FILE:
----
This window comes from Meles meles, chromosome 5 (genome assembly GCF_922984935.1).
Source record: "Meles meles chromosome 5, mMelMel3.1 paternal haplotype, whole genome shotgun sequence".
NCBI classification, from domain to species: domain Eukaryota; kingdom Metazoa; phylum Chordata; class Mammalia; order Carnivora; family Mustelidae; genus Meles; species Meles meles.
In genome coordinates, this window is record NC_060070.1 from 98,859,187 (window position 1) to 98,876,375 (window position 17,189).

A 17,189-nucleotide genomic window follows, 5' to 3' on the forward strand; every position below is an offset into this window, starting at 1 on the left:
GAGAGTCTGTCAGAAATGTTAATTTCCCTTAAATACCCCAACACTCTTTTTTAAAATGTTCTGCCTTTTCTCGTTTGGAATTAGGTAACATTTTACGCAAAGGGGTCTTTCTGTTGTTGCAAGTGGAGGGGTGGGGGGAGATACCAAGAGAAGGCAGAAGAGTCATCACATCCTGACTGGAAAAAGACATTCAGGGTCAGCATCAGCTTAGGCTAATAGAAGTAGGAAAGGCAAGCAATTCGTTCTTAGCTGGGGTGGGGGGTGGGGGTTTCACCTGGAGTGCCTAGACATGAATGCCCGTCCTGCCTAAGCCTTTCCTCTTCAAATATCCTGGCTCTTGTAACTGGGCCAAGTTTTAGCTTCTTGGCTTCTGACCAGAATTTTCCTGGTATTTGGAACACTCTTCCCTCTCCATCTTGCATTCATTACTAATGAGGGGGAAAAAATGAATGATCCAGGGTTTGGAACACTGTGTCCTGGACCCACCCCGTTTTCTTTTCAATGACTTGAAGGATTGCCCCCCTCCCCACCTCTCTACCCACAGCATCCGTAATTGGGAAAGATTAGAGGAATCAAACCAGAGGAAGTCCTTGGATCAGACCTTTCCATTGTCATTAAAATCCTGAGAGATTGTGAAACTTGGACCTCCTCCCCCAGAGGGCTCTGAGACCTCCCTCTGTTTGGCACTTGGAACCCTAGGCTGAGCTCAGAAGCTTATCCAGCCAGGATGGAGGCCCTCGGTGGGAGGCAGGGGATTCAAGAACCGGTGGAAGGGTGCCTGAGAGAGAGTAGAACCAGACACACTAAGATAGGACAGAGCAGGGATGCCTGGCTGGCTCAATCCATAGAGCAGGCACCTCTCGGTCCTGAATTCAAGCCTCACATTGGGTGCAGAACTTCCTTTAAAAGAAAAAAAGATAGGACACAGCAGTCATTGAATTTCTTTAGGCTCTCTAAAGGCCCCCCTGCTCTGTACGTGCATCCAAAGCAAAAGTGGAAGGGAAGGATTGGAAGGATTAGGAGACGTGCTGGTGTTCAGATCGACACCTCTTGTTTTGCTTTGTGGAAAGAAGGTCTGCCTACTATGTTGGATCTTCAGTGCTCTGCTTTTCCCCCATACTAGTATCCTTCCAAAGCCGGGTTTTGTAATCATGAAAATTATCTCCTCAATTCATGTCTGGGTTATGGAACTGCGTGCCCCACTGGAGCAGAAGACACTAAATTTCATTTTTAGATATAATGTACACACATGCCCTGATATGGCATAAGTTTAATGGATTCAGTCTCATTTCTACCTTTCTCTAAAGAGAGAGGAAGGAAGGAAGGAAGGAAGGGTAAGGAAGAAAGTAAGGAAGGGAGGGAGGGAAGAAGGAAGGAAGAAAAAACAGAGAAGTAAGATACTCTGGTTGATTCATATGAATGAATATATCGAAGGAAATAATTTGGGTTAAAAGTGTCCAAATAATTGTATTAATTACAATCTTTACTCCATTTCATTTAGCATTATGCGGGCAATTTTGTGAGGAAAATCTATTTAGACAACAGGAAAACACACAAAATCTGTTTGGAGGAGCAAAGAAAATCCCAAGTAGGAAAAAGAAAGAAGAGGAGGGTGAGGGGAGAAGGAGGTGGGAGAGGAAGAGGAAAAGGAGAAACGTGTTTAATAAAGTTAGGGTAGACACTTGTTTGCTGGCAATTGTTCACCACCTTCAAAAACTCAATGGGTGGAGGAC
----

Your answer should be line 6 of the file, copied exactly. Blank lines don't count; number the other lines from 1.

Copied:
GAGAGTCTGTCAGAAATGTTAATTTCCCTTAAATACCCCAACACTCTTTTTTAAAATGTTCTGCCTTTTCTCGTTTGGAATTAGGTAACATTTTACGCAAAGGGGTCTTTCTGTTGTTGCAAGTGGAGGGGTGGGGGGAGATACCAAGAGAAGGCAGAAGAGTCATCACATCCTGACTGGAAAAAGACATTCAGGGTCAGCATCAGCTTAGGCTAATAGAAGTAGGAAAGGCAAGCAATTCGTTCTTAGCTGGGGTGGGGGGTGGGGGTTTCACCTGGAGTGCCTAGACATGAATGCCCGTCCTGCCTAAGCCTTTCCTCTTCAAATATCCTGGCTCTTGTAACTGGGCCAAGTTTTAGCTTCTTGGCTTCTGACCAGAATTTTCCTGGTATTTGGAACACTCTTCCCTCTCCATCTTGCATTCATTACTAATGAGGGGGAAAAAATGAATGATCCAGGGTTTGGAACACTGTGTCCTGGACCCACCCCGTTTTCTTTTCAATGACTTGAAGGATTGCCCCCCTCCCCACCTCTCTACCCACAGCATCCGTAATTGGGAAAGATTAGAGGAATCAAACCAGAGGAAGTCCTTGGATCAGACCTTTCCATTGTCATTAAAATCCTGAGAGATTGTGAAACTTGGACCTCCTCCCCCAGAGGGCTCTGAGACCTCCCTCTGTTTGGCACTTGGAACCCTAGGCTGAGCTCAGAAGCTTATCCAGCCAGGATGGAGGCCCTCGGTGGGAGGCAGGGGATTCAAGAACCGGTGGAAGGGTGCCTGAGAGAGAGTAGAACCAGACACACTAAGATAGGACAGAGCAGGGATGCCTGGCTGGCTCAATCCATAGAGCAGGCACCTCTCGGTCCTGAATTCAAGCCTCACATTGGGTGCAGAACTTCCTTTAAAAGAAAAAAAGATAGGACACAGCAGTCATTGAATTTCTTTAGGCTCTCTAAAGGCCCCCCTGCTCTGTACGTGCATCCAAAGCAAAAGTGGAAGGGAAGGATTGGAAGGATTAGGAGACGTGCTGGTGTTCAGATCGACACCTCTTGTTTTGCTTTGTGGAAAGAAGGTCTGCCTACTATGTTGGATCTTCAGTGCTCTGCTTTTCCCCCATACTAGTATCCTTCCAAAGCCGGGTTTTGTAATCATGAAAATTATCTCCTCAATTCATGTCTGGGTTATGGAACTGCGTGCCCCACTGGAGCAGAAGACACTAAATTTCATTTTTAGATATAATGTACACACATGCCCTGATATGGCATAAGTTTAATGGATTCAGTCTCATTTCTACCTTTCTCTAAAGAGAGAGGAAGGAAGGAAGGAAGGAAGGGTAAGGAAGAAAGTAAGGAAGGGAGGGAGGGAAGAAGGAAGGAAGAAAAAACAGAGAAGTAAGATACTCTGGTTGATTCATATGAATGAATATATCGAAGGAAATAATTTGGGTTAAAAGTGTCCAAATAATTGTATTAATTACAATCTTTACTCCATTTCATTTAGCATTATGCGGGCAATTTTGTGAGGAAAATCTATTTAGACAACAGGAAAACACACAAAATCTGTTTGGAGGAGCAAAGAAAATCCCAAGTAGGAAAAAGAAAGAAGAGGAGGGTGAGGGGAGAAGGAGGTGGGAGAGGAAGAGGAAAAGGAGAAACGTGTTTAATAAAGTTAGGGTAGACACTTGTTTGCTGGCAATTGTTCACCACCTTCAAAAACTCAATGGGTGGAGGAC